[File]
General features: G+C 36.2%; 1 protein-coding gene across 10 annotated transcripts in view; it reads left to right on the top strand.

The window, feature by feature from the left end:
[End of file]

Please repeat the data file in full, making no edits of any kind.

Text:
General features: G+C 36.2%; 1 protein-coding gene across 10 annotated transcripts in view; it reads left to right on the top strand.

The window, feature by feature from the left end: